No land anywhere is more earnestly and energetically committed to sport than the wonderful world down under, where tennis buffs and sometimes even Olympic swimmers play and practice long into the night and sunbrowned surfers swarm its spectacular shores. Nor are there many people as athletically capable or as admirably competitive as the Australians.
It is all the more shocking therefore that a nation so single-mindedly dedicated to the sporting life is also so singularly amoral about its wildlife. With something of the same determination they bring to the pools and courts, Australians seem to be engaged in an all-out war on everything finned, furred and feathered that moves.
In the less than 200 years since Captain James Cook sailed into Botany Bay and claimed Australia in the name of George III, more than 30 species of native birds and animals, among them some of the oldest and most interesting in the world, have been either annihilated or so nearly eliminated that they have rarely been seen on the continent for decades.
Uncountable thousands of majestic wedge-tailed eagles are poisoned, trapped and shot each year. One Australian alone has killed 2,500 in the past 30 months; another took more than 300 eagles in one day this spring. Some are destroyed for the 28� bounty paid on each head, others for apparently no better reason than that they are there.
Along the barrier reef in Western Australia anyone with an outboard dinghy, an eight-foot spear and a strong rope can claim 30 to 40 giant green turtles in a single morning. In a 10-week period recently one chap caught 3,000, ranging in size from 200 to 350 pounds. Most were shipped to Germany, where they were turned into skin creams, suitcases and soups.
Unlike the turtles, Australia's unique emu is turned into nothing, although outbackers do paint and sell to tourists those of its eggs they do not smash. Thousands of these ostrichlike birds are shot annually by ranchers, bounty shooters and weekend plinkers, but the country has yet to match its record bag of the '30s when government machine gunners cut down some 20,000 emus at a crack.
This seems a paltry figure, however, when compared with spectacular koala-bear bags of the previous decade. Without the aid of a single machine gun, annual kills hit two million in the '20s. By 1927 the little bear had disappeared entirely from South Australia and almost entirely from New South Wales and Victoria. A few managed to survive in Queensland, and the state government took prompt action. It licensed 10,000 trappers, who wiped out 600,000 koalas in less than a month, thus assuring one of Australia's most winsome wild creatures an equally valid claim to being one of its rarest.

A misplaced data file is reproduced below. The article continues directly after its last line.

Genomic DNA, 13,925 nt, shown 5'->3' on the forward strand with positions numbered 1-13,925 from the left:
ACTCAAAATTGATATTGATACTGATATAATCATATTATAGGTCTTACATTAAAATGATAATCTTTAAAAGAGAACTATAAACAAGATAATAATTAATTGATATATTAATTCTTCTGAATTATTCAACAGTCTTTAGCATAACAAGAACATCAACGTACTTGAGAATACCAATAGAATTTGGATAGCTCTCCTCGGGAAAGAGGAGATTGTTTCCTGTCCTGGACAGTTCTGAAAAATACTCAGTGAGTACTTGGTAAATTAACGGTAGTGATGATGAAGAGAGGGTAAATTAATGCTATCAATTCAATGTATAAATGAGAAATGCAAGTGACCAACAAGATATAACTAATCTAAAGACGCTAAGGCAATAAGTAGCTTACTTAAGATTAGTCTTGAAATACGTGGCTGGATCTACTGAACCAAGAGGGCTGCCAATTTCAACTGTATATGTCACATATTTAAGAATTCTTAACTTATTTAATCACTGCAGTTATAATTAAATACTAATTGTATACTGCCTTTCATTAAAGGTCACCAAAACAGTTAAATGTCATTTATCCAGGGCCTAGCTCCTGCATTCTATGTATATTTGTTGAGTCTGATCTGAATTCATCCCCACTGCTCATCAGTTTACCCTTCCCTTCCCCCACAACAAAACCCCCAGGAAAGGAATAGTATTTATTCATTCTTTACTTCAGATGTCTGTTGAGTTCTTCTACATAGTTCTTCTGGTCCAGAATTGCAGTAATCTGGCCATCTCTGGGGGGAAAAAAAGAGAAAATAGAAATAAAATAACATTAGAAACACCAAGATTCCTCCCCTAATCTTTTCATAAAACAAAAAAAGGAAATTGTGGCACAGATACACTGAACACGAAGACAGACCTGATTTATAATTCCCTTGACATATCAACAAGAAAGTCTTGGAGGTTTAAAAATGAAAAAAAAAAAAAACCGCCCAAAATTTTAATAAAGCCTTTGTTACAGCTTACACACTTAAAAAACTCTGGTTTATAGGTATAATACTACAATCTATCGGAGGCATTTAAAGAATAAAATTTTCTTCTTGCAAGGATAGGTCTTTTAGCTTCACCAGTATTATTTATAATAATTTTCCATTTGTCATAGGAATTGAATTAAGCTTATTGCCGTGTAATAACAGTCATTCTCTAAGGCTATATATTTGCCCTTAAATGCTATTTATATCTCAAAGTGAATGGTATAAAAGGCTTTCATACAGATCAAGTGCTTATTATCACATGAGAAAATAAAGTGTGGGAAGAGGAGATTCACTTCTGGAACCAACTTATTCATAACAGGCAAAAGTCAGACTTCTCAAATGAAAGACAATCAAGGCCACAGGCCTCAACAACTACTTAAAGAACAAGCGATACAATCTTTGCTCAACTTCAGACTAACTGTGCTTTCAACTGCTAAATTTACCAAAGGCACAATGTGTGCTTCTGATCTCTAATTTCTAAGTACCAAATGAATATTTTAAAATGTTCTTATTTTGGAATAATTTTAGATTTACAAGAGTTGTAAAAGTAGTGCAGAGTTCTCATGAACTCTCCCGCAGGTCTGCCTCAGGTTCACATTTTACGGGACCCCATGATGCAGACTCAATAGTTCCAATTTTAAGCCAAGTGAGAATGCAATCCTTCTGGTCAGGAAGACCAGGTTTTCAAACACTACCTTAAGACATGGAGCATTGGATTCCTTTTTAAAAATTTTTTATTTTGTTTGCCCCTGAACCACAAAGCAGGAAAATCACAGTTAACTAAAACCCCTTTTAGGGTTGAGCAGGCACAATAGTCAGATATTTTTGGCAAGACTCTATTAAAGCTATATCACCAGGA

But the most spectacular Australian crime against wildlife, the one for which all Australians will be judged most harshly by present and future generations, is the mass murder of its kangaroos. This is not solely an Australian tragedy, but one that reaches far beyond national boundaries.
There is not a schoolchild anywhere who does not know and love these gentle, whimsical wonders of an ancient age. Kangaroos bounce and banter in most of the zoos and circuses of the world, are the subject of games, songs, jokes, stories and, currently, of the latest teen-age gyrations. They have leaped feet first into show business (Victoria, a New York-based kangaroo, is a top TV talent), into politics (an albino kangaroo named Miss once belonged to Harry Truman), into society (a well-heeled kangaroo named Joey set Palm Beach on its diamond-studded ear when it moved in near the Kennedys), and even into midtown traffic (an impatient mother kangaroo named Gertrude found herself stalled on Madison Avenue and startled blas� cabbies by leaping, papoose and all, over the roofs of cars).
But for all their extracurricular endeavors abroad, kangaroos are distinctly Australian to the bottoms of their built-in bassinets. No country has a more familiar national emblem. Kangaroos appear on Australia's coat of arms, its stamps, its coins, its airliners and, until recently, on its plains and in its fields.